Fileted fish are a wonder, boneless way to enjoy your catch. Sadly, many fishermen are poor at performing this important skill. They either have little practice, since they catch few fish, or they just never learned.halibut aboardIMG_2287
Learning to filet requires practice. Hands on fileting is the only way to make the cut. Find a Mentor that will help you learn this critical skill. Many people do not enjoy eating fish because of bones. Fileting prepares the fish for a tastier, and boneless presentation. The more you filet, the better you will become.
On my recent trip to Alaska, the Green Rocks Lodge provided fish cleaning. Their boat boys would take turns at fileting your catch. Some of our halibut required two staff members to haul the “Big Butts” to the cleaning station. Once there, the Halibut Reaper grabbed a sharp, long, filet knife and dug in. This was a Big job that prepared these amazing fish for consumption. Done right, the finished product is amazing.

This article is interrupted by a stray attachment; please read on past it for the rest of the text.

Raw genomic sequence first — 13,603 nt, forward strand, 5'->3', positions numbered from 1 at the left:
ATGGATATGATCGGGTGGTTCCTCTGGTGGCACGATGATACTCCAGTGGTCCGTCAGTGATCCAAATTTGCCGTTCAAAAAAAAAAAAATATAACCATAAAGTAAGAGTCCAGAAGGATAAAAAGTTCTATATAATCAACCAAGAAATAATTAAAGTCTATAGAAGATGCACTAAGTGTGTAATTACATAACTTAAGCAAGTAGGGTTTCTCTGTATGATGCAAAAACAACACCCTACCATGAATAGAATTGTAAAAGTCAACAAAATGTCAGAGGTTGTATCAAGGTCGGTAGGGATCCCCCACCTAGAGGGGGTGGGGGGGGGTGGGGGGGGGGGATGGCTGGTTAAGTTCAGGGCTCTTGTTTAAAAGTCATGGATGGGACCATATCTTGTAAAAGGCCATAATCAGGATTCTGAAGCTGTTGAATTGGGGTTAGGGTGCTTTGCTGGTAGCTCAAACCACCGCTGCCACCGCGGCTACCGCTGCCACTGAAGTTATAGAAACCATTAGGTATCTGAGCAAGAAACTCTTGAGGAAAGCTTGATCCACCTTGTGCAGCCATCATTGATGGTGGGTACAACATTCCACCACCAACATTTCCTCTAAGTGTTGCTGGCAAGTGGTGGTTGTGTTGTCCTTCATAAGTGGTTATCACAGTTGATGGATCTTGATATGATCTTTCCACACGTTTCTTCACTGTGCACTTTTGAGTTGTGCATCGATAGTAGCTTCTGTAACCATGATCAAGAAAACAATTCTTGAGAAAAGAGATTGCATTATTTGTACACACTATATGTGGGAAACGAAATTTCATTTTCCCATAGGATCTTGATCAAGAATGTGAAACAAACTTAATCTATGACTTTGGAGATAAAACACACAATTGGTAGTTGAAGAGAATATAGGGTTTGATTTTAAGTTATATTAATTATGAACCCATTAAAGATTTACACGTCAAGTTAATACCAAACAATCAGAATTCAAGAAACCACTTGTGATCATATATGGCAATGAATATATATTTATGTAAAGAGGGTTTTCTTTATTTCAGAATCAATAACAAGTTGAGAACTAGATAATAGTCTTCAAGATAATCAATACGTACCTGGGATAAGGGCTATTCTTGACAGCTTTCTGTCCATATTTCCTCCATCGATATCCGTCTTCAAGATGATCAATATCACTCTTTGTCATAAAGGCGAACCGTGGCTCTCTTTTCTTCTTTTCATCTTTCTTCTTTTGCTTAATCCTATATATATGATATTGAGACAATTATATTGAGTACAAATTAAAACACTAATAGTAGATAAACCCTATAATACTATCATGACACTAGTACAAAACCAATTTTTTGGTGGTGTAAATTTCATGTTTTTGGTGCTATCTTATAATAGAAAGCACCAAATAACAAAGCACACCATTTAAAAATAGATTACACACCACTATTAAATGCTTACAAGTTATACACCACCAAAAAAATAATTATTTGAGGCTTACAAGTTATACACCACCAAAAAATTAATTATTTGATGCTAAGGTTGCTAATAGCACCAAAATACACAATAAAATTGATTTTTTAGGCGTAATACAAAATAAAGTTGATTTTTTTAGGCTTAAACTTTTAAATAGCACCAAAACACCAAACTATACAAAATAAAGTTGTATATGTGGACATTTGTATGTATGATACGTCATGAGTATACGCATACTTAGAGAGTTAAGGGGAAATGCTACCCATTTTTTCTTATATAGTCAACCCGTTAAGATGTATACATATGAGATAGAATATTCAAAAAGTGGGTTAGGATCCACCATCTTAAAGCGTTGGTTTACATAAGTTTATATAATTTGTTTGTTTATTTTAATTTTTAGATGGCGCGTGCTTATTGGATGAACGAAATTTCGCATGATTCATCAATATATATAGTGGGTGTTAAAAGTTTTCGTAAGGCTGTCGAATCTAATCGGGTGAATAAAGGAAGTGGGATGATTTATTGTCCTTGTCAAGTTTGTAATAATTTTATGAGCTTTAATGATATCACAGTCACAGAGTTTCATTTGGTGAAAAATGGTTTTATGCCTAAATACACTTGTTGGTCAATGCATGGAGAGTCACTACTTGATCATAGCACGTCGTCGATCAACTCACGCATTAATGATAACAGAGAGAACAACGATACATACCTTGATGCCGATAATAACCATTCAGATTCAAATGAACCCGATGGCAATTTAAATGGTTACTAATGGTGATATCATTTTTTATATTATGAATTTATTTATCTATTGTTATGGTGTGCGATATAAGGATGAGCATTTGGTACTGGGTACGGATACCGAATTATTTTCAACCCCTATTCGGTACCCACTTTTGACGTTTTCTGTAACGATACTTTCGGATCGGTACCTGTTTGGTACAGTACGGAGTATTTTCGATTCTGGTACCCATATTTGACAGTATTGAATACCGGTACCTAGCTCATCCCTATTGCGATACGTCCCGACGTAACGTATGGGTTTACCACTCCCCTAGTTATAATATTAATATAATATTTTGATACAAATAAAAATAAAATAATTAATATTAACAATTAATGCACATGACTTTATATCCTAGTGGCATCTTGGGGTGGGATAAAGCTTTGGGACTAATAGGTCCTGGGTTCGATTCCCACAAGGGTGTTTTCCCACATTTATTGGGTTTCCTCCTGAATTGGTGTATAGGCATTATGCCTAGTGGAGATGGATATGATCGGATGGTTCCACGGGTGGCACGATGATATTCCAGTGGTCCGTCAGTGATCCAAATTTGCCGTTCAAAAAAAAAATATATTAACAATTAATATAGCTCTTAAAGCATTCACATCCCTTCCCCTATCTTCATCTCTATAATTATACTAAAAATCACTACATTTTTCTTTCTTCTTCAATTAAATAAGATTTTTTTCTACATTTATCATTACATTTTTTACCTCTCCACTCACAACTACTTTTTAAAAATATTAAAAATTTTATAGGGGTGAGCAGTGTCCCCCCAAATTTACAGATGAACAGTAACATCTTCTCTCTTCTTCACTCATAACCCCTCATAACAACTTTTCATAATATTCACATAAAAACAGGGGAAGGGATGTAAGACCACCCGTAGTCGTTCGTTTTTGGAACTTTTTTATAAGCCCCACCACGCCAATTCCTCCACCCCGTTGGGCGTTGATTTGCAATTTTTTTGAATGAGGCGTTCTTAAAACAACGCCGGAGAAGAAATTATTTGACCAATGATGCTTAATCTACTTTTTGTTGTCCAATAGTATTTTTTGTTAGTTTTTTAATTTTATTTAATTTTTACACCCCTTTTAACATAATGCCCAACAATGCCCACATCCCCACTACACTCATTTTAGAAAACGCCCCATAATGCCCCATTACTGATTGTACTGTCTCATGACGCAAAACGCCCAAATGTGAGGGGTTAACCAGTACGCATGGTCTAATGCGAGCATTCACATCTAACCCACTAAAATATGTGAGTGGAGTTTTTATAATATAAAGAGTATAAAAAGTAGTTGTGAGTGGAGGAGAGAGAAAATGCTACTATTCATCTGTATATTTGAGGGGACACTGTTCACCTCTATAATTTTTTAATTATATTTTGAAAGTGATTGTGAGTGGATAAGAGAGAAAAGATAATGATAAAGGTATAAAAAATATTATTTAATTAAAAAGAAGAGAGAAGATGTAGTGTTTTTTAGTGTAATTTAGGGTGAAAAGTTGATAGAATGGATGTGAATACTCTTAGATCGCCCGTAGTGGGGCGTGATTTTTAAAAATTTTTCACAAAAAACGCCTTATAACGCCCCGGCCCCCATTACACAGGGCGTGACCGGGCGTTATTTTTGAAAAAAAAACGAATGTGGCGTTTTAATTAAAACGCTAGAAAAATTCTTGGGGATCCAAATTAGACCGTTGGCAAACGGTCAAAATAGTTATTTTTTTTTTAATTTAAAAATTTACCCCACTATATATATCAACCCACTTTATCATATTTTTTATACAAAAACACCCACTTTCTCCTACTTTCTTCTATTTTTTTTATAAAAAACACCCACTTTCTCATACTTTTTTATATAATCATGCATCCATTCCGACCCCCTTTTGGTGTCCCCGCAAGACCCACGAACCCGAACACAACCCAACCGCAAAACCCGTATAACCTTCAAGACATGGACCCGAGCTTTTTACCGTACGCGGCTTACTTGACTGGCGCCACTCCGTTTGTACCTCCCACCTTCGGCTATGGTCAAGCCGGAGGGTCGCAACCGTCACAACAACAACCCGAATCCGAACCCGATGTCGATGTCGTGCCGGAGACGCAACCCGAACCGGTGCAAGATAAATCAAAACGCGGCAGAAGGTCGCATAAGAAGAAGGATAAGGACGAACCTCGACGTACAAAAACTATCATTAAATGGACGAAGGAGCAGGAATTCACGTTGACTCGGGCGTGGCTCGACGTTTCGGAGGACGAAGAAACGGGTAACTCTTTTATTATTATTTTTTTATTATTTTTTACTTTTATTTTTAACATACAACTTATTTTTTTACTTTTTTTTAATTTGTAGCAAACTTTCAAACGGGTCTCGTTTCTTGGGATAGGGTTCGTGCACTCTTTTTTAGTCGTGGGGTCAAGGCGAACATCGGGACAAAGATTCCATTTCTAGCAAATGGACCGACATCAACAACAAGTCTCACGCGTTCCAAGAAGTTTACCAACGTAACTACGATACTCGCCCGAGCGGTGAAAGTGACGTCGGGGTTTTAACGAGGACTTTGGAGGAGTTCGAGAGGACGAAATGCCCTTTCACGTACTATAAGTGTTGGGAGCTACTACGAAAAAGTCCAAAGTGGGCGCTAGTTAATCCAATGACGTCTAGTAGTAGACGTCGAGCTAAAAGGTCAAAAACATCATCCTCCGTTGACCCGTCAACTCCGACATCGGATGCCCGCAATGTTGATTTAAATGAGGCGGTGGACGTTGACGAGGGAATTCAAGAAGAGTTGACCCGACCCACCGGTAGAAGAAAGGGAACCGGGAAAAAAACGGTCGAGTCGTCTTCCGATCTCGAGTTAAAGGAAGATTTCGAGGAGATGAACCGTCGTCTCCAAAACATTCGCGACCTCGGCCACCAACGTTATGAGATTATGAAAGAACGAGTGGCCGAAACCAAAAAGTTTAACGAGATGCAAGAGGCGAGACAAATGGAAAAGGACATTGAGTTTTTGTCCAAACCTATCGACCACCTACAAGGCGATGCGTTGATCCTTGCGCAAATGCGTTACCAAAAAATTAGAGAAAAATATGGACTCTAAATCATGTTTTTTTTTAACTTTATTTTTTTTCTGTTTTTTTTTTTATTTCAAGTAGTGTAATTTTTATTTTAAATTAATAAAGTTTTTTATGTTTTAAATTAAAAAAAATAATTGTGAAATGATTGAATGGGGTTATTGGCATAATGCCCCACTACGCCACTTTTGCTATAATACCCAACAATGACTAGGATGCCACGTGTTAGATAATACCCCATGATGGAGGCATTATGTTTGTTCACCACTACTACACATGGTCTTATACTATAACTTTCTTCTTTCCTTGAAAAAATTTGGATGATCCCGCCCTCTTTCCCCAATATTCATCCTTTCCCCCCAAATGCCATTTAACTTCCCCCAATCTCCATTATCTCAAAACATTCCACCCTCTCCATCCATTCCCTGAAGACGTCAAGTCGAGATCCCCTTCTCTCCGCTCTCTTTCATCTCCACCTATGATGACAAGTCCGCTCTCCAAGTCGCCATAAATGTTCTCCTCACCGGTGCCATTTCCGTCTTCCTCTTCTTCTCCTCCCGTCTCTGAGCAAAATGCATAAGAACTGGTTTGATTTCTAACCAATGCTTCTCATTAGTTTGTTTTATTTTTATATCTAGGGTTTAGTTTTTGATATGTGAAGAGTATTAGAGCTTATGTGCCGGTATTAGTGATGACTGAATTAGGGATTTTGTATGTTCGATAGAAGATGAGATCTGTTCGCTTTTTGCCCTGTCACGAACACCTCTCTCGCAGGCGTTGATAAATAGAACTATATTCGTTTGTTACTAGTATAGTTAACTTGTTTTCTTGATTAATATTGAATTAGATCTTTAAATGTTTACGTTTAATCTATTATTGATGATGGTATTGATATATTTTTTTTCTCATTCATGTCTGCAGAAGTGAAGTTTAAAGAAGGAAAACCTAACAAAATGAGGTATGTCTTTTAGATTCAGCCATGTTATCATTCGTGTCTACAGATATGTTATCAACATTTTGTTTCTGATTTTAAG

Filet skills require some preparation to make perfect filets.
Sharpen your knife. Fileting with a dull knife will ruin your catch. Acquire a decent sharpener and freshen your edge often. Using a flexible blade knife, especially near the tip, will help you to feel and follow the bone lines that you need to remove.
Cut away from fingers and your body A sharp knife can slip and cut quickly. You do not want to filet your body parts. Consider cutting in a safe direction. When making a cut, try to make a smooth complete slice, rather than sawing the meat.
Consider the fish anatomy Go with the natural contours of the fish. Where to cut becomes obvious once you gain some experience.
Safety First When learning to filet, try wearing a Kevlar glove to help avoid cuts. If you get any nicks from sharp fins or bones, make sure to clean and sanitize your wounds. There can be bacteria that can easily become infected.
Once you have finished your fileting, carefully rinse and inspect your meat. Depending upon your recipes, you may need to cut the large filets into manageable portions. Vacuum seal the filets into meal sized amounts to avoid waste.
Enjoy your bone free filet!
For more Montana Grant, cut in on him at www.montanagrantfishing.com.